The mechanism by which the Federal Reserve influences the economy and the markets is complicated, but the concept is simple. The central bank can either make money easier to get or harder to get. An increase in the fed funds rate, for example, makes it – all other things being equal – relatively harder to borrow money.

In a perfect world, prevailing interest rates operate as a kind of speed governor on the economy. At any given time, people contemplate all manner of spending. A concrete merchant imagines adding new mixer trucks to his fleet. A couple dream of a winter cruise in the Caribbean. In both cases, the significant calculation can be reduced to 2 questions: what will it cost…and what will it return?

The return on consumer spending tends to be unquantifiable, so consumers focus mostly on the first question: how much will it cost, which begs the corollary, can I afford it? The higher the interest rate on the borrowed money – the more expensive the vacation becomes.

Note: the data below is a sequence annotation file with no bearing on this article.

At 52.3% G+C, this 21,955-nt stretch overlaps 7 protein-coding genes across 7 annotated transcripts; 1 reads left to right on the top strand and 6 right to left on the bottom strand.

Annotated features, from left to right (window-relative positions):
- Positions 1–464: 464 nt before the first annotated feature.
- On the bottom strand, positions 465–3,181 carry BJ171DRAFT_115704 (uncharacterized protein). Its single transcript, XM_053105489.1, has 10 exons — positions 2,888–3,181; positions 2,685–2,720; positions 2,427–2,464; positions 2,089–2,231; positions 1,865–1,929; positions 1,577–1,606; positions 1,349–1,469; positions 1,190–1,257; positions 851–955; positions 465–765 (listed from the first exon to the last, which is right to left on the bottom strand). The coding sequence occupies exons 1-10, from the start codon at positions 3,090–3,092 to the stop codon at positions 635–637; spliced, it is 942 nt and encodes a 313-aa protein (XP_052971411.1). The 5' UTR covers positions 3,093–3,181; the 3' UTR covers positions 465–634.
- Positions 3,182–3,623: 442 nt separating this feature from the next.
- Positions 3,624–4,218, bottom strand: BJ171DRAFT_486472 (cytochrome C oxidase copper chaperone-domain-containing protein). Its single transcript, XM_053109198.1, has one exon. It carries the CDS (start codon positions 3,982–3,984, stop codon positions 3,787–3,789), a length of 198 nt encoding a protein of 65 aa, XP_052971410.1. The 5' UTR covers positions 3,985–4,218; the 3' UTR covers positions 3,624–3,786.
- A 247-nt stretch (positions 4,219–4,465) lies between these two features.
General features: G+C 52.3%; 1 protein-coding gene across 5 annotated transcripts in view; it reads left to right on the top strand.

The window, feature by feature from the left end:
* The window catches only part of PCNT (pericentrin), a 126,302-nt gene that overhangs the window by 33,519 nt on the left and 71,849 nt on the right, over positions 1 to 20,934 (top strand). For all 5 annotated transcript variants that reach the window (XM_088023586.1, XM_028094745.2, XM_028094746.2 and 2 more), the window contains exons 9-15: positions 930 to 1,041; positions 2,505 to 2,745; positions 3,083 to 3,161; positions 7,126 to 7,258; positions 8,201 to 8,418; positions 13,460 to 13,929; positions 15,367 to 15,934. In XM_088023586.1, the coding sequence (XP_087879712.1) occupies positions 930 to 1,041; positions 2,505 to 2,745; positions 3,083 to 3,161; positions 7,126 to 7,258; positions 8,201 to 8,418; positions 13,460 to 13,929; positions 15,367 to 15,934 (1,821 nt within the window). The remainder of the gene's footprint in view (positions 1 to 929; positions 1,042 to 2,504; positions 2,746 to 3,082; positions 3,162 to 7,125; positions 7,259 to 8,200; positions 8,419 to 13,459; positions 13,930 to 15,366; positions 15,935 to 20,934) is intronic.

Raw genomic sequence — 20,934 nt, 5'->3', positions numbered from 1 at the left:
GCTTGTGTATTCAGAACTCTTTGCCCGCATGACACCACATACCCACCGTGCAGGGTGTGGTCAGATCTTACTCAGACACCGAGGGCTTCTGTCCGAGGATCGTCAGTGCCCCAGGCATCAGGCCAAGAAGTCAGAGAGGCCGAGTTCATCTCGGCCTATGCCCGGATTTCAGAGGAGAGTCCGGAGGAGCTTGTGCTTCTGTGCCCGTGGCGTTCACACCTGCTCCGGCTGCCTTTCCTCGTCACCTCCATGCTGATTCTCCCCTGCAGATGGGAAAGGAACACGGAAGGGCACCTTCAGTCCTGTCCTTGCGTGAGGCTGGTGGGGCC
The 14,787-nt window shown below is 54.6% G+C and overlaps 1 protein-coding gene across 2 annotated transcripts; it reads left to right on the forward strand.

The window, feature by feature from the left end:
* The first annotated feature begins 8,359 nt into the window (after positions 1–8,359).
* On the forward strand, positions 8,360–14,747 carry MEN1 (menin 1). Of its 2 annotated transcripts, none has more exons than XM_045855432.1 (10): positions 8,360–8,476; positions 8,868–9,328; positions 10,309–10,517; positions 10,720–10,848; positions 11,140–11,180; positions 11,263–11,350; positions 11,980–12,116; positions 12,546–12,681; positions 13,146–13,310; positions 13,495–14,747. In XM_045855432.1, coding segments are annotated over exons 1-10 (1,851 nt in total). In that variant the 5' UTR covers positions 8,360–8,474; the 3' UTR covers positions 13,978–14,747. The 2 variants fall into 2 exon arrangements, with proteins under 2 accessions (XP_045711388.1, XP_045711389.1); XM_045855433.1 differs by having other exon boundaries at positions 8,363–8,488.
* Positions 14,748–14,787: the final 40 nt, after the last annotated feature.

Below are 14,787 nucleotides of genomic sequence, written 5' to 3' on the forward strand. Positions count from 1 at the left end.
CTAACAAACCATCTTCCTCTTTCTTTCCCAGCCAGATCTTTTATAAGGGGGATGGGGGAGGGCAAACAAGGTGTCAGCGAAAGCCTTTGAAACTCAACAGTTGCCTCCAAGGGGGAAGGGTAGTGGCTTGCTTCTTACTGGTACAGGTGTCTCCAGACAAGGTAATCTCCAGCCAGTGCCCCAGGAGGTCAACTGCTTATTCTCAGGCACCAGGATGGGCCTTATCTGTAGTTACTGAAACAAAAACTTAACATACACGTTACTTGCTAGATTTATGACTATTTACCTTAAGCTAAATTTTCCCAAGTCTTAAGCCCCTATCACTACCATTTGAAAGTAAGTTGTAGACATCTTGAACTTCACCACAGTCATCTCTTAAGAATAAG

Businessmen, on the other hand, can look ahead at the likely financial return on borrowed money. If the return exceeds the cost of funds – with a margin for error – it makes sense to borrow and spend. Thus, the lower the rates, the more projects make sense and the faster the economy moves ahead.

Markets, however, have a kind of perverse complexity. What really concerns people is not the nominal rate of return – that is, the rates as persuaded by Greenspan & Co. – but the real rates.

An economist named Pigou once noticed that “people’s spending habits are influenced not only by how much they are earning, but also by how wealthy they feel.” He was describing what is known today as the ‘wealth effect’. The insight may be broadened to the realization that when people decide whether to borrow and spend, they look at the effects in the widest way they can.